Final frontiers: Computer-generated imagery and the science fiction film

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20 Citations (Scopus)

Abstract

The science fiction genre has, since George Méliès's Le Voyage dans la lune (1902), been indelibly associated with special effects technology. The genre offers a space to showcase special effects while also pushing technological developments forward in order to convincingly represent the imagined worlds and visions of the future that are so fundamental to the genre. The rise of computer-generated special effects over the past twenty-five years offers an interesting case study in the shifting relationship between technology and genre. In this article, I trace how sf films have contributed to the rise of computer-generated imagery (CGI) and then consider how the genre has responded to the domestication of the technology by turning away from brave new worlds to explore the new frontier of CGI, the representation of the human body. By focusing on such films as Blade (1998) and THE LORD OF THE RINGS trilogy (2001-2003), as well as the American movies of Asian superstar Jet Li, I further demonstrate that the use of computer imagery specifically transforms genres such as horror, fantasy, and martial arts into a form of hybridized science fiction.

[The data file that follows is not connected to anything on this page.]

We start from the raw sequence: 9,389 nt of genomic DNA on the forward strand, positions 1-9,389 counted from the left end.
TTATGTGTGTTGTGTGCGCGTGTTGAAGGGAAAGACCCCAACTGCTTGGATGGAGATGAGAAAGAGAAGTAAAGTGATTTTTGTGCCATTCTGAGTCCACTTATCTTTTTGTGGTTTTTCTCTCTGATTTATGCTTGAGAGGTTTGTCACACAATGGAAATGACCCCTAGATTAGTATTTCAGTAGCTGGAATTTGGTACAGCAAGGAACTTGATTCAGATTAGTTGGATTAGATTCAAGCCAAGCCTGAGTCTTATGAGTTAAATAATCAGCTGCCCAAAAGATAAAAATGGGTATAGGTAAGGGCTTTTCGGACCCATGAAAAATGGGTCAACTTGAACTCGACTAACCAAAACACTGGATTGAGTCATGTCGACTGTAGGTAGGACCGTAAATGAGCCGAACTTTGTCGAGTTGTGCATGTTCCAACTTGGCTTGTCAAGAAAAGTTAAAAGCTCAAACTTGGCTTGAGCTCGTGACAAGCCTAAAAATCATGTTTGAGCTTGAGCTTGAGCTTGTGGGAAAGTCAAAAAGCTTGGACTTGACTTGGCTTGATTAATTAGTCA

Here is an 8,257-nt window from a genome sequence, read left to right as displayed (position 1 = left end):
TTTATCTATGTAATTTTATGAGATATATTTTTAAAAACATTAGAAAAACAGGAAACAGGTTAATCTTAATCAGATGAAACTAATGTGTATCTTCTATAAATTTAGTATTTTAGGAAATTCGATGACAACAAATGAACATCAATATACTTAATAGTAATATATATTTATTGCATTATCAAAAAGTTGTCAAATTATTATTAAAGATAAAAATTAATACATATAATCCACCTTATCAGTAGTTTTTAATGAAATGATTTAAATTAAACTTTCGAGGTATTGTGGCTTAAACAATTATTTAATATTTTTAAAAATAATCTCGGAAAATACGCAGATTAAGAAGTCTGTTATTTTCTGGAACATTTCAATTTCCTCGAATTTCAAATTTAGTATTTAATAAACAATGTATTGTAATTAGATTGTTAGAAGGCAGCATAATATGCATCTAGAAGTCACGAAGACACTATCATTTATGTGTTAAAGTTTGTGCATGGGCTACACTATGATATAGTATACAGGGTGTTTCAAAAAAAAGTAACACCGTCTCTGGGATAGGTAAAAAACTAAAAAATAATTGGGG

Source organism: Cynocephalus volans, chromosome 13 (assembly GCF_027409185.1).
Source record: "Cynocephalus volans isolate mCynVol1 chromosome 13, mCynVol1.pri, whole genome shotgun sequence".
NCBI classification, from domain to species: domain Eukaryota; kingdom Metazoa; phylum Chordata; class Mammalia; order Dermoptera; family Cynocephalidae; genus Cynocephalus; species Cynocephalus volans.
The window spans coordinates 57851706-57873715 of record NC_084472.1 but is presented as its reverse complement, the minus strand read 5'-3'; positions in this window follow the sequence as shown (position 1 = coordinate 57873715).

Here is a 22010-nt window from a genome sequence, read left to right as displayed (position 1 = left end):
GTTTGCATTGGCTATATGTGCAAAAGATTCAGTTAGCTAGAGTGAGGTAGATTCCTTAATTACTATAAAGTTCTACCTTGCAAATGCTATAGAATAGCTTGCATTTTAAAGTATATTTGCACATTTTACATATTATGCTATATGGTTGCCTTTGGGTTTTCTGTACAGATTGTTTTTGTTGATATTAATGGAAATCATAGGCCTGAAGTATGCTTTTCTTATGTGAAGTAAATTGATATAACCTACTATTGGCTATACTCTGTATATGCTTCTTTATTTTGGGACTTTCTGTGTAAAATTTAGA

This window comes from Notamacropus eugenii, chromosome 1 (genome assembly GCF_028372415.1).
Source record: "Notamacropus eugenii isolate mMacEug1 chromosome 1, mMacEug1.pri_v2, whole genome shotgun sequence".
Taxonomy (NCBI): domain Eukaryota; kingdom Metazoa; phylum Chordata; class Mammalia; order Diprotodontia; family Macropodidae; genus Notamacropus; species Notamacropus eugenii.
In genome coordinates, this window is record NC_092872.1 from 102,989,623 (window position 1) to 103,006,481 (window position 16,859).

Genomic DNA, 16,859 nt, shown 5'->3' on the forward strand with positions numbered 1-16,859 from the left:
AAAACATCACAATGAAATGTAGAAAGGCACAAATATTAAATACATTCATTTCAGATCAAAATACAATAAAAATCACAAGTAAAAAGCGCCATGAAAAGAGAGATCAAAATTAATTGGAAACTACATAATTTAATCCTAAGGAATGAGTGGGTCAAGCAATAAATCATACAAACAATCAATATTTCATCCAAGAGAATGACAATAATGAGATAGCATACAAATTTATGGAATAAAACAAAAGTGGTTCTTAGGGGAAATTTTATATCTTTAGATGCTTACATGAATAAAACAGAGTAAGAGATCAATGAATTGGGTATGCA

Original languageEnglish
Pages (from-to)89-108
Number of pages20
JournalScience-Fiction Studies
Volume33
Issue number1
Publication statusPublished - Mar 2006

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